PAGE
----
“And that is having an effect in empowering women and allowing women the opportunity to manage their own resources and deciding how to invest those resources,” said Orozco. “But the homemakers are increasing their independence, are being able to manage their funds more independently than they used to be when they were directly dependent on the husband’s salary.”

Central America's women have, in fact, taken the initiative to improve their lot by becoming increasingly visible in community work and non-governmental organizations - a move that is slowly leading women to greater positions of leadership. According to Orozco, women are increasingly active in NGOs across Central America, accounting for more than 40 percent of executive directors.

"There are far many more NGOs than political parties. And their influence in the social agenda and the political sphere is significantly important," said Orozco.

*Some names have been withheld to protect the identity of undocumented migrants.

You May Like

Obama: Action on Climate Change 'Economic, Security Imperative'

President spoke to reporters on sidelines of UN Climate Summit outside Paris, where leaders are working to agree on binding measures

IMF Bets on China’s Resolve to Reform

IMF announcement already raising questions about just how much Beijing is committed to such reforms

UNICEF: Hidden Epidemic of HIV Among Adolescents

Researchers warn that Asia Pacific nations facing sharp rise in incidence of HIV among adolescents

This forum has been closed.
There are no comments in this forum. Be first and add one

Featured Videos

Your JavaScript is turned off or you have an old version of Adobe's Flash Player. Get the latest Flash player.
With HIV, Can We Get to Zero?i
Carol Pearson
November 29, 2015 1:23 PM
The theme of this year's World AIDS Day is "Getting to Zero." The U.N. says new HIV infections have been reduced by 35 percent since 2000 and AIDS-related deaths are down by 42 percent since the peak in 2004. VOA's Carol Pearson takes a look at what it might take to actually have an AIDS-free generation.

Video With HIV, Can We Get to Zero?

The theme of this year's World AIDS Day is "Getting to Zero." The U.N. says new HIV infections have been reduced by 35 percent since 2000 and AIDS-related deaths are down by 42 percent since the peak in 2004. VOA's Carol Pearson takes a look at what it might take to actually have an AIDS-free generation.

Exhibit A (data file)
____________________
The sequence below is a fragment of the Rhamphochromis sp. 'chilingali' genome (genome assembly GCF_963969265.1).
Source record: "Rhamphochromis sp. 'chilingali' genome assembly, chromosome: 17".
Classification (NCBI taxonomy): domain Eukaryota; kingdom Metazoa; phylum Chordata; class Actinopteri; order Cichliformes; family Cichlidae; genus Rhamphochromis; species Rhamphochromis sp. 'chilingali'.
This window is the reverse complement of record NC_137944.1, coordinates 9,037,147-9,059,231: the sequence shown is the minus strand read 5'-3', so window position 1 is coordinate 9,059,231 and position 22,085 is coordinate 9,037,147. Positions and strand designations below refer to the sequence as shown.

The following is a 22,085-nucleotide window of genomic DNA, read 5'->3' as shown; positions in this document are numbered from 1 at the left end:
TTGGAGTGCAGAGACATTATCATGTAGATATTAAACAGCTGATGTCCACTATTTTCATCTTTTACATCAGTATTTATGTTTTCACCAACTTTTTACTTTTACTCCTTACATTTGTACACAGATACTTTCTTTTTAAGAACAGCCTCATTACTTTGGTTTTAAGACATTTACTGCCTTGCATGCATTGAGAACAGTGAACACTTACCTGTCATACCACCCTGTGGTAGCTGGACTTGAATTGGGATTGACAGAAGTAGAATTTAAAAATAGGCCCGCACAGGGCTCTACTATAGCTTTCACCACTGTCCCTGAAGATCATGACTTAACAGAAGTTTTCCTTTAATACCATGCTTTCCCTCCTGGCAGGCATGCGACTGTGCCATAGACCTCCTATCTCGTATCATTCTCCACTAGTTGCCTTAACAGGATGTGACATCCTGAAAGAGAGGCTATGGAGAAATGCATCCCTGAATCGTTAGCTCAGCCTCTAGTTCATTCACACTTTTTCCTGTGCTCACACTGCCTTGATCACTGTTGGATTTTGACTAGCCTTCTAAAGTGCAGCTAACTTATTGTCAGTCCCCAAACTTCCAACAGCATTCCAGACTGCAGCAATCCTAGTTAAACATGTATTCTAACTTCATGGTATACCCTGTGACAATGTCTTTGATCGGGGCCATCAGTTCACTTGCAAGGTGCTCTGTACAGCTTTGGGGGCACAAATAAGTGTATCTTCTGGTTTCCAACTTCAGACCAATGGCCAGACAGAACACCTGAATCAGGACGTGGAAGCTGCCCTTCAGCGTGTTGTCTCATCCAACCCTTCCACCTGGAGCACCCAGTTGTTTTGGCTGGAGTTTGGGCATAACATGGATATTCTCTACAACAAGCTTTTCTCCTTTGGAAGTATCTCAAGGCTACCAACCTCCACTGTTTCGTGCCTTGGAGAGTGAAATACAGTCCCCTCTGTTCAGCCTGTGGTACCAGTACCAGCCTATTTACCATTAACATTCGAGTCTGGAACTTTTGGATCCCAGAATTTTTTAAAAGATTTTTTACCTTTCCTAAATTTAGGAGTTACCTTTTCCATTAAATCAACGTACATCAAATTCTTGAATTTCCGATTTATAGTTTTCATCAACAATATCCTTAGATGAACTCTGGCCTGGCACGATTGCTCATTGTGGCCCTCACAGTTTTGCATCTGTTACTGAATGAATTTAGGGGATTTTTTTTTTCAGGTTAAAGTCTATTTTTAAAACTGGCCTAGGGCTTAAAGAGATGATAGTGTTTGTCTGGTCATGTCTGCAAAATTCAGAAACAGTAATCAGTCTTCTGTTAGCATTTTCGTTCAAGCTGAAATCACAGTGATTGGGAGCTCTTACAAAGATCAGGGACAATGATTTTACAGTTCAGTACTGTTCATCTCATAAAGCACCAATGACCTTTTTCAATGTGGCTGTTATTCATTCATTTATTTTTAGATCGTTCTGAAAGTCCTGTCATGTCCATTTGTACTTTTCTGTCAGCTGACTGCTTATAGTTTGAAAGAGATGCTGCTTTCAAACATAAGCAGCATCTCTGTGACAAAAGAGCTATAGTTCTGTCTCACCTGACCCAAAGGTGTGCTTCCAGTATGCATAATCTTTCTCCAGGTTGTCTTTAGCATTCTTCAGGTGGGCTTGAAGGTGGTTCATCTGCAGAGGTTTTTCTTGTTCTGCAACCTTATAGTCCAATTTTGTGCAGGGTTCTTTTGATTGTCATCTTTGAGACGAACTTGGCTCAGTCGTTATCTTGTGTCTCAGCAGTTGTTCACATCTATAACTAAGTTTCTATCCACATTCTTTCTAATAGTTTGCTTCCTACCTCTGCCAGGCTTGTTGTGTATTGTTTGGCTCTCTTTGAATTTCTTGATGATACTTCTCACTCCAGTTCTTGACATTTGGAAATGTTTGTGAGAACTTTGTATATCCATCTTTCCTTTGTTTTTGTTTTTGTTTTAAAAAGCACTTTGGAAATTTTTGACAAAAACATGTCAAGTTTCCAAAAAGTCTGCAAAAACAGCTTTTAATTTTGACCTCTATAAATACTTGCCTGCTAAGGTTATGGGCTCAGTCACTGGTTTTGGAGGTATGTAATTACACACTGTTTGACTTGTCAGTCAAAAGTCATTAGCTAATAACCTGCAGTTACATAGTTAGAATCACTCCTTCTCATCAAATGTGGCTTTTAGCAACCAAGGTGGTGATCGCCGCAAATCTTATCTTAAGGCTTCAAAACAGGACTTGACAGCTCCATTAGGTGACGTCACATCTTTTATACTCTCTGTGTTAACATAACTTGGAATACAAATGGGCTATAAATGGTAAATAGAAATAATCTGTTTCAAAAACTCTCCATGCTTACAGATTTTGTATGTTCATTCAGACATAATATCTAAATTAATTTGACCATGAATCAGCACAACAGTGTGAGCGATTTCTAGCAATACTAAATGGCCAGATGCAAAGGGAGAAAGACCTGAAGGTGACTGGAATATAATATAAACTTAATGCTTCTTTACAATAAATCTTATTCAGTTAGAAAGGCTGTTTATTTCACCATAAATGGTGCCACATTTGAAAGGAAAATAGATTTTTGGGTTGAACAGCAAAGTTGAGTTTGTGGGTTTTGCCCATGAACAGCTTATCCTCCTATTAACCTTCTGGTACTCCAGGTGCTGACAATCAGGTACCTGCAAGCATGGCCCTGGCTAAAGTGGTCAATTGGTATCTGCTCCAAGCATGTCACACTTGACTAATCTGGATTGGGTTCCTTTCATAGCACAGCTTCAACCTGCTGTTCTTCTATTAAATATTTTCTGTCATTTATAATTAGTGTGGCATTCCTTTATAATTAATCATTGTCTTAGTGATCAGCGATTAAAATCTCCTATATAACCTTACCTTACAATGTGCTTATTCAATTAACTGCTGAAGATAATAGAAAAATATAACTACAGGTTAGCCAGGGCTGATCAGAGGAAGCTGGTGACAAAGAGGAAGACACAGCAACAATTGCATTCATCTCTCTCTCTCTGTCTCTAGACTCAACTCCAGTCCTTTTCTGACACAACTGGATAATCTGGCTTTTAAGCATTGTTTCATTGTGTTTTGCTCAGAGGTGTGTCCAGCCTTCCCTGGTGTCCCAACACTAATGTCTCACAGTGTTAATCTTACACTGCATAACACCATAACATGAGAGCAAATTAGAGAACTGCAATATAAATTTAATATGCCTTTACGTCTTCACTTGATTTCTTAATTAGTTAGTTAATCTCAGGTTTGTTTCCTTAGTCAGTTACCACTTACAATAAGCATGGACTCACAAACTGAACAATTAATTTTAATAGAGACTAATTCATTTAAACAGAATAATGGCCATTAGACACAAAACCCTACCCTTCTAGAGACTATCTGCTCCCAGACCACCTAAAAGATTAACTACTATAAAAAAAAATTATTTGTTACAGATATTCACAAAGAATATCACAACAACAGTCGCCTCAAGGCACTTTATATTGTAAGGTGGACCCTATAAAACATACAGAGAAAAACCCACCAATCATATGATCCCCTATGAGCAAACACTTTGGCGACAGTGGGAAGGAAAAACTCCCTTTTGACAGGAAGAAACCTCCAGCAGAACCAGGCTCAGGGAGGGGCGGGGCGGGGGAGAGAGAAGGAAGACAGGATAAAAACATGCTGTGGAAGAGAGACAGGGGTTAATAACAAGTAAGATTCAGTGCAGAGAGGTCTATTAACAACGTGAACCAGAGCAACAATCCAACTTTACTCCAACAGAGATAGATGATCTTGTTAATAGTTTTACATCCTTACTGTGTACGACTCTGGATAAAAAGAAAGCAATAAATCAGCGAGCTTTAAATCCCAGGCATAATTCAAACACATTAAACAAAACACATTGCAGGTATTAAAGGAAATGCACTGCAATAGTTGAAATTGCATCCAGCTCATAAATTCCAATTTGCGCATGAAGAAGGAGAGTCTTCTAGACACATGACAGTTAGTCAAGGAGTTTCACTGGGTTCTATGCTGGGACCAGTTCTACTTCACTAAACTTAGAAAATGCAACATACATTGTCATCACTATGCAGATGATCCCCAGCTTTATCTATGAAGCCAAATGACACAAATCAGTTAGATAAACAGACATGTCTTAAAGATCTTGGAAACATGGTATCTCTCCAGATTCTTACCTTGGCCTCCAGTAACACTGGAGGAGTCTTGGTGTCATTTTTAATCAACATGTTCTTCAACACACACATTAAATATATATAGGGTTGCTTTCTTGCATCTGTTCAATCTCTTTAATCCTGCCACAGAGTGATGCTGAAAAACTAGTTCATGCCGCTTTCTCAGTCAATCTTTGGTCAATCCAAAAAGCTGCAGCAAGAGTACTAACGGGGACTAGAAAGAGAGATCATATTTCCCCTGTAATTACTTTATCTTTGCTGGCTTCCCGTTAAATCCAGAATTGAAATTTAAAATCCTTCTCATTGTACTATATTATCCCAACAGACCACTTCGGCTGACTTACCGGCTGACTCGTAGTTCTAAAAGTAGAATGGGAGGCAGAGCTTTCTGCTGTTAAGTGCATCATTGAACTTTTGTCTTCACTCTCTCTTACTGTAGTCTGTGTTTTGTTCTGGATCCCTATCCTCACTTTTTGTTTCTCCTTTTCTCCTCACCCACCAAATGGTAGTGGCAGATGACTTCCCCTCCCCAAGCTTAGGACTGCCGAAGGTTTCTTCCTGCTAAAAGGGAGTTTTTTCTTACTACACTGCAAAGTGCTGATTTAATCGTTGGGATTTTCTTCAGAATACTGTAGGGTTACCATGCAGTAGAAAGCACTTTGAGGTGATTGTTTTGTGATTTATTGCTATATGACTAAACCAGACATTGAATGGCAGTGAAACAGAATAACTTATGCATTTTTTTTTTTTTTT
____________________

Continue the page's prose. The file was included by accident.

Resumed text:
Video Political Motives Seen Behind Cancelled Cambodian Water Festival

For the fourth time in the five years since more than 350 people were killed in a stampede at Cambodia’s annual water festival, authorities canceled the event this year. Officials blamed environmental reasons as the cause, but many see it as fallout from rising political tensions with a fresh wave of ruling party intimidation against the opposition. David Boyle and Kimlong Meng report from Phnom Penh.

Video African Circus Gives At-Risk Youth a 2nd Chance

Ethiopia hosted the first African Circus Arts Festival this past weekend with performers from seven different African countries. Most of the performers are youngsters coming form challenging backgrounds who say the circus gave them a second chance.

Video US Lawmakers Brace for End-of-Year Battles

U.S. lawmakers are returning to Washington for Congress’ final working weeks of the year. And, as VOA's Michael Bowman reports, a full slate of legislative business awaits them, from keeping the federal government open to resolving a battle with the White House over the admittance of Syrian refugees.

Video Taiwan Looks for Role in South China Sea Dispute

The Taiwanese government is one of several that claims territory in the hotly contested South China Sea, but Taipei has long been sidelined in the dispute, overshadowed by China. Now, as the Philippines challenges Beijing’s claims in an international court at The Hague, Taipei is looking to publicly assert its claims. VOA’s Bill Ide has more from Beijing.